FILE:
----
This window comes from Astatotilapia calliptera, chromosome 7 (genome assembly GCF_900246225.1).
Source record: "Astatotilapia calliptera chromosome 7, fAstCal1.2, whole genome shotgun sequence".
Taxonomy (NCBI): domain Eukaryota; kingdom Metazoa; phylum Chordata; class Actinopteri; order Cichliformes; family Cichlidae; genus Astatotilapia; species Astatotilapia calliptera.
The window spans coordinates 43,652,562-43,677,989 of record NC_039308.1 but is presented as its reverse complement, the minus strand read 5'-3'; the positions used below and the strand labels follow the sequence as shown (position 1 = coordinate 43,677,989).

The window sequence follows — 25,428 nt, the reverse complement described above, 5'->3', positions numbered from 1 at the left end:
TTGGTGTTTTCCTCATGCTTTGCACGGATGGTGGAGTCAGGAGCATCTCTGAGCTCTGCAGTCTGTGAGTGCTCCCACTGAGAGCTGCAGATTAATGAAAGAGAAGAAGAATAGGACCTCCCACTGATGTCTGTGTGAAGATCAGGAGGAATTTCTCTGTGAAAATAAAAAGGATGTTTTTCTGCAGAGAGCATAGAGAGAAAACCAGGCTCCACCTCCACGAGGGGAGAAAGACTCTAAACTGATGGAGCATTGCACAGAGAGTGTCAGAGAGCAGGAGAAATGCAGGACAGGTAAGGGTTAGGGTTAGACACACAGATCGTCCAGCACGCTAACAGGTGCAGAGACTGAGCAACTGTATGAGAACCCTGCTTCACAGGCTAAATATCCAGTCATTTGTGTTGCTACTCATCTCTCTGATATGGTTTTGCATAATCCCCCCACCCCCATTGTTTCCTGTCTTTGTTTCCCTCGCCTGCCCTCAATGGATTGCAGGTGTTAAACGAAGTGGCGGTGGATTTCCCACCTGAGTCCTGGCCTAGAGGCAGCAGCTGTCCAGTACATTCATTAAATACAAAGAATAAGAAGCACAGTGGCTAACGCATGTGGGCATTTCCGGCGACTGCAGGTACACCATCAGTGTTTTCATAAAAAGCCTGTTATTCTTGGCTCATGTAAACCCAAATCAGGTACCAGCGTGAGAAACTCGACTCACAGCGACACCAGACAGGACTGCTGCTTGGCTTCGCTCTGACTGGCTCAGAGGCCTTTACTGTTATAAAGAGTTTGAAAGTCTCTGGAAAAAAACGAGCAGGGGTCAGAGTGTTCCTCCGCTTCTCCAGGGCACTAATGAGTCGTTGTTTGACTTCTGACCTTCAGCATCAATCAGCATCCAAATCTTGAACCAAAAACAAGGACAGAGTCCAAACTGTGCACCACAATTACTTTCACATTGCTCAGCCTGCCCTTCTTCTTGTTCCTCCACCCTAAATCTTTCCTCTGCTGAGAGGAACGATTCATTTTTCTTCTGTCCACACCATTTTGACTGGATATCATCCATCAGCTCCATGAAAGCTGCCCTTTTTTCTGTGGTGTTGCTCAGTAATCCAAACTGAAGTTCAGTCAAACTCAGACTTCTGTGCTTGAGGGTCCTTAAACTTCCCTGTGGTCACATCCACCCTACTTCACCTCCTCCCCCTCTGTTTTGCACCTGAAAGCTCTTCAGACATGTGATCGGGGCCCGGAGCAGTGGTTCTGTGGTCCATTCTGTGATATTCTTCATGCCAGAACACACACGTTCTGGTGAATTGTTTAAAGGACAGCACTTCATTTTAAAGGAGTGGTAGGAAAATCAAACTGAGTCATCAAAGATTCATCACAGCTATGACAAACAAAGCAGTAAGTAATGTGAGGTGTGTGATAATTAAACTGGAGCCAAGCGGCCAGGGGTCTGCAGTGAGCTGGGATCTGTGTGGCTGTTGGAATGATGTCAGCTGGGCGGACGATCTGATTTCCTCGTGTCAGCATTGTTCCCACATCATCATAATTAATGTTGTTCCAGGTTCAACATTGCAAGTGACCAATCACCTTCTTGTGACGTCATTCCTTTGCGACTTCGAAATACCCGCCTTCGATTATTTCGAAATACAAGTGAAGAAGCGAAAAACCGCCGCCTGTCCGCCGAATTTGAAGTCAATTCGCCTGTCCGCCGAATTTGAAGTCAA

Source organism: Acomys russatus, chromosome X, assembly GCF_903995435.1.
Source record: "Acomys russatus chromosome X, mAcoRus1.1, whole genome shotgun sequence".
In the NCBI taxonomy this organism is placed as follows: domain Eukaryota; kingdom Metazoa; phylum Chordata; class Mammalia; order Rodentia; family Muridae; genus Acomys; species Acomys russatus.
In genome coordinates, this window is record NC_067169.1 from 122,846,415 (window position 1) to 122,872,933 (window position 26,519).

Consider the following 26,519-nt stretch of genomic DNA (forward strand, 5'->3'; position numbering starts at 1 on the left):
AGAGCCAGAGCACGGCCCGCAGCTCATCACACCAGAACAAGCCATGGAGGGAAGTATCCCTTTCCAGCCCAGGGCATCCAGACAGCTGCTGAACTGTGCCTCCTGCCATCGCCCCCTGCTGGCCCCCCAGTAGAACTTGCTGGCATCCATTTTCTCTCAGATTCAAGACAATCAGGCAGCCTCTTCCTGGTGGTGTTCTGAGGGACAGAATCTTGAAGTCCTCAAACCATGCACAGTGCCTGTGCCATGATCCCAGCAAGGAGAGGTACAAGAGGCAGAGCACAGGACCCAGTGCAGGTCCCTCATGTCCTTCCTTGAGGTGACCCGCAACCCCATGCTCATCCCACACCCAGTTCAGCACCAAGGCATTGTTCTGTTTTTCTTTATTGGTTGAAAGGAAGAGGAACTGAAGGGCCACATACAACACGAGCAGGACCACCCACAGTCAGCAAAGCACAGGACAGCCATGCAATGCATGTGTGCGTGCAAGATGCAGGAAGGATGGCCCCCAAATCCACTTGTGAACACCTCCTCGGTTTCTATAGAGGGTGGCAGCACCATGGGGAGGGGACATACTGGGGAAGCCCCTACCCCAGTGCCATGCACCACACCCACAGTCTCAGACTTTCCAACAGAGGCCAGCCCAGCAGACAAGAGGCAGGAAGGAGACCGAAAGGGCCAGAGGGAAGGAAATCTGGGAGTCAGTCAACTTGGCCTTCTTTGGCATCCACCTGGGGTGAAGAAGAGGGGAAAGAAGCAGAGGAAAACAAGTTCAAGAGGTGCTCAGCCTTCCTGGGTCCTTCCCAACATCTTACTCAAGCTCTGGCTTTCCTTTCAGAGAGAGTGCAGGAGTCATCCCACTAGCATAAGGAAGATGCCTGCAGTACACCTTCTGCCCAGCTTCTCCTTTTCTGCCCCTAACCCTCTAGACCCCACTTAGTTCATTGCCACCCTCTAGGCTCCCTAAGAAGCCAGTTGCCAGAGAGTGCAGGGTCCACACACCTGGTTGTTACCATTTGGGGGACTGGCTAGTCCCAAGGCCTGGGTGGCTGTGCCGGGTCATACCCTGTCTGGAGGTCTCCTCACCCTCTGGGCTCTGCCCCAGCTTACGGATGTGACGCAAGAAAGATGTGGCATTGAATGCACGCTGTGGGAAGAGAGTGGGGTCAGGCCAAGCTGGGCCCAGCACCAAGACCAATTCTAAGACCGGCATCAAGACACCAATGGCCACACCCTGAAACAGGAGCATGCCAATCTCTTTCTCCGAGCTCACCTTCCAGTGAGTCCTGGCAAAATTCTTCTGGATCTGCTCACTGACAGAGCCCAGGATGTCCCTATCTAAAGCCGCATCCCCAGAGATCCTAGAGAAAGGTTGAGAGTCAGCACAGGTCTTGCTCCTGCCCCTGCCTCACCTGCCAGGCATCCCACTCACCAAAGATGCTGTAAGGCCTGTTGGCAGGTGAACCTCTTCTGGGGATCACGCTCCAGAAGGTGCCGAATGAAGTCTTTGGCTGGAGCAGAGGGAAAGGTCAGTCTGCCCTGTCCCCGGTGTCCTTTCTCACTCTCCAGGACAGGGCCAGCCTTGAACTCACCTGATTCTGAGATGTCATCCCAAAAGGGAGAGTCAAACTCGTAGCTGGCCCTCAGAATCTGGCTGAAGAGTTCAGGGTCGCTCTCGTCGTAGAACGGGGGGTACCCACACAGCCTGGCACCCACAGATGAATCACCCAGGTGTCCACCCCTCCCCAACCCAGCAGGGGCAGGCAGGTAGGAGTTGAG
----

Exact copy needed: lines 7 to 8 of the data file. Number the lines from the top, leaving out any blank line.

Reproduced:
Source organism: Acomys russatus, chromosome X, assembly GCF_903995435.1.
Source record: "Acomys russatus chromosome X, mAcoRus1.1, whole genome shotgun sequence".